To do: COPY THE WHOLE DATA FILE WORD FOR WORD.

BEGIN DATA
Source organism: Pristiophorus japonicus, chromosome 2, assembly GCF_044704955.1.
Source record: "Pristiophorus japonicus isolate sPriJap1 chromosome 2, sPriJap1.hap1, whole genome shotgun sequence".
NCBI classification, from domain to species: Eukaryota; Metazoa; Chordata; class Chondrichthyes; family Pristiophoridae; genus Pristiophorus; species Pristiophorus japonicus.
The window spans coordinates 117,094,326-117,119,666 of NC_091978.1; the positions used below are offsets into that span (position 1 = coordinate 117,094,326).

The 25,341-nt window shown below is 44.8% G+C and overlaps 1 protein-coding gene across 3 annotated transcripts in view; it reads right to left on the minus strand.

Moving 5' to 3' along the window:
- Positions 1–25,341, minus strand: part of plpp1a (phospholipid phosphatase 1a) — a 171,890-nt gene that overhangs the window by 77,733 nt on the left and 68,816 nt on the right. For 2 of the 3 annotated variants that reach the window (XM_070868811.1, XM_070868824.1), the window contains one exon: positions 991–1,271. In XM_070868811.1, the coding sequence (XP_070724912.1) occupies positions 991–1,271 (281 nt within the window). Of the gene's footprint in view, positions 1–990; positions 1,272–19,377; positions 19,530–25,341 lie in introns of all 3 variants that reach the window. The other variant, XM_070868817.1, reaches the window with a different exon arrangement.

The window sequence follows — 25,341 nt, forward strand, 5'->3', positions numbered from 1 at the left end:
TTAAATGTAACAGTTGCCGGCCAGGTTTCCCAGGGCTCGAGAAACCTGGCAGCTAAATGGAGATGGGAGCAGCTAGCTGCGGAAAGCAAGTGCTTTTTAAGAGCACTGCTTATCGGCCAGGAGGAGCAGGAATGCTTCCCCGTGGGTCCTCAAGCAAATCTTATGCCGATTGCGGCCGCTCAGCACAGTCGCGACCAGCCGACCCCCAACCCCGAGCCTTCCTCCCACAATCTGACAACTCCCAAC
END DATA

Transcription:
Source organism: Pristiophorus japonicus, chromosome 2, assembly GCF_044704955.1.
Source record: "Pristiophorus japonicus isolate sPriJap1 chromosome 2, sPriJap1.hap1, whole genome shotgun sequence".
NCBI classification, from domain to species: Eukaryota; Metazoa; Chordata; class Chondrichthyes; family Pristiophoridae; genus Pristiophorus; species Pristiophorus japonicus.
The window spans coordinates 117,094,326-117,119,666 of NC_091978.1; the positions used below are offsets into that span (position 1 = coordinate 117,094,326).

The 25,341-nt window shown below is 44.8% G+C and overlaps 1 protein-coding gene across 3 annotated transcripts in view; it reads right to left on the minus strand.

Moving 5' to 3' along the window:
- Positions 1–25,341, minus strand: part of plpp1a (phospholipid phosphatase 1a) — a 171,890-nt gene that overhangs the window by 77,733 nt on the left and 68,816 nt on the right. For 2 of the 3 annotated variants that reach the window (XM_070868811.1, XM_070868824.1), the window contains one exon: positions 991–1,271. In XM_070868811.1, the coding sequence (XP_070724912.1) occupies positions 991–1,271 (281 nt within the window). Of the gene's footprint in view, positions 1–990; positions 1,272–19,377; positions 19,530–25,341 lie in introns of all 3 variants that reach the window. The other variant, XM_070868817.1, reaches the window with a different exon arrangement.

The window sequence follows — 25,341 nt, forward strand, 5'->3', positions numbered from 1 at the left end:
TTAAATGTAACAGTTGCCGGCCAGGTTTCCCAGGGCTCGAGAAACCTGGCAGCTAAATGGAGATGGGAGCAGCTAGCTGCGGAAAGCAAGTGCTTTTTAAGAGCACTGCTTATCGGCCAGGAGGAGCAGGAATGCTTCCCCGTGGGTCCTCAAGCAAATCTTATGCCGATTGCGGCCGCTCAGCACAGTCGCGACCAGCCGACCCCCAACCCCGAGCCTTCCTCCCACAATCTGACAACTCCCAAC